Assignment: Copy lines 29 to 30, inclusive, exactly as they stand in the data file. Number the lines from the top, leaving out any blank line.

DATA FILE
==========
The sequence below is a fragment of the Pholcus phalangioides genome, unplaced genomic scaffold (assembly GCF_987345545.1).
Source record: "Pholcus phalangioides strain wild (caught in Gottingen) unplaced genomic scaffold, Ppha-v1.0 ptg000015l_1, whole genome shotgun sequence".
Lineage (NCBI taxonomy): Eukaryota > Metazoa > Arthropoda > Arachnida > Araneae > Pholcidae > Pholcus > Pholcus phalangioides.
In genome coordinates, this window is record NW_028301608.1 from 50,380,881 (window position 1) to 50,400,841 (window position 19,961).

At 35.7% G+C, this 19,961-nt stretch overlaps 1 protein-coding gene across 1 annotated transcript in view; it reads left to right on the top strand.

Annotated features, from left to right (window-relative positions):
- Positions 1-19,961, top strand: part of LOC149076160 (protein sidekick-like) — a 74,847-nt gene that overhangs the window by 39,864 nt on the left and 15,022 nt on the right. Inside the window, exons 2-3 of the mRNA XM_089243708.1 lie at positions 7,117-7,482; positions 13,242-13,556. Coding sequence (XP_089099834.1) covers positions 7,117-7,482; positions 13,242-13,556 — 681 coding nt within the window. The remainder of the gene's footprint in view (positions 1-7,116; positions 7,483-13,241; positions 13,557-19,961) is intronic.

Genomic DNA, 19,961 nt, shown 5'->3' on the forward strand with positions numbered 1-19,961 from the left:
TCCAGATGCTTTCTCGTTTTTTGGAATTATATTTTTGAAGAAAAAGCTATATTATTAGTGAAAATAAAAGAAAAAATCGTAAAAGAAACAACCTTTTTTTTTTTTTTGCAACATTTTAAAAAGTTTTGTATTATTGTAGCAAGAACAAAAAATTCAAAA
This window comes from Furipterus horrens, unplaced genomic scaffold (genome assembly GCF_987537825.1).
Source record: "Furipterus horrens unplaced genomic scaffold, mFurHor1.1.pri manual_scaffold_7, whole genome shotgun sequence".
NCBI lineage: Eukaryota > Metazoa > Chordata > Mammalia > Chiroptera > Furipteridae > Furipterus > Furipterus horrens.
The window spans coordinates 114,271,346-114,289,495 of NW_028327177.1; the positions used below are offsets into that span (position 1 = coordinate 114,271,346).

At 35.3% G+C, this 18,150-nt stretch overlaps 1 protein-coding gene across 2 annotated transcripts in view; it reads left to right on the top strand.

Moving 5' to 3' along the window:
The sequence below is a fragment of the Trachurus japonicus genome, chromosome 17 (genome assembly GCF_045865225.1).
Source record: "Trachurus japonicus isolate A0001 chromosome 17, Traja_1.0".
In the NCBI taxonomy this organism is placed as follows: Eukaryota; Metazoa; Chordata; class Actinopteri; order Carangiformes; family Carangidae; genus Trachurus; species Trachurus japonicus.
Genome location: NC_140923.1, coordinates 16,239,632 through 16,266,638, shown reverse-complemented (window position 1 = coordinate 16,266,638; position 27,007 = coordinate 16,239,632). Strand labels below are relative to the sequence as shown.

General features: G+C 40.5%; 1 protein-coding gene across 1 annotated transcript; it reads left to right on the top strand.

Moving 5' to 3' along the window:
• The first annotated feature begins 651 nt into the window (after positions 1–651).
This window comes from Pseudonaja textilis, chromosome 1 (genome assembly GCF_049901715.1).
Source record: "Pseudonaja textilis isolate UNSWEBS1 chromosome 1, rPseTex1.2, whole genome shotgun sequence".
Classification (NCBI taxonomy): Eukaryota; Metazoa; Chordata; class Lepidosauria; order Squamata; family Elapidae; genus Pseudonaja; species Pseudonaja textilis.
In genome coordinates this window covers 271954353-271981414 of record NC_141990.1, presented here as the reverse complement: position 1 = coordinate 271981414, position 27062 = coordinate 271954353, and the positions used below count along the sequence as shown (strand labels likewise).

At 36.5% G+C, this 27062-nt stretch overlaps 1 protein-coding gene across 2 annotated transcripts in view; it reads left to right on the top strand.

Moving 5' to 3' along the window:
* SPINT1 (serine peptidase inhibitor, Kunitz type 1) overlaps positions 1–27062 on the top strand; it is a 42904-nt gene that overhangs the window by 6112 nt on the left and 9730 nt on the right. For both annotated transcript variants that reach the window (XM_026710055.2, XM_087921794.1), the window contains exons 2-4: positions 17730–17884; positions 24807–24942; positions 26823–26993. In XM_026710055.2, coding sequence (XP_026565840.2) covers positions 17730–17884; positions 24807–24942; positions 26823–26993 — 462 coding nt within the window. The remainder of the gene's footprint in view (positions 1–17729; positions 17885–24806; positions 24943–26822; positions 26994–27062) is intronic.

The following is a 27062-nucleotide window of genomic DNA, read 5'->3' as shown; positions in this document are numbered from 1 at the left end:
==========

* SPINT1 (serine peptidase inhibitor, Kunitz type 1) overlaps positions 1–27062 on the top strand; it is a 42904-nt gene that overhangs the window by 6112 nt on the left and 9730 nt on the right. For both annotated transcript variants that reach the window (XM_026710055.2, XM_087921794.1), the window contains exons 2-4: positions 17730–17884; positions 24807–24942; positions 26823–26993. In XM_026710055.2, coding sequence (XP_026565840.2) covers positions 17730–17884; positions 24807–24942; positions 26823–26993 — 462 coding nt within the window. The remainder of the gene's footprint in view (positions 1–17729; positions 17885–24806; positions 24943–26822; positions 26994–27062) is intronic.

The following is a 27062-nucleotide window of genomic DNA, read 5'->3' as shown; positions in this document are numbered from 1 at the left end: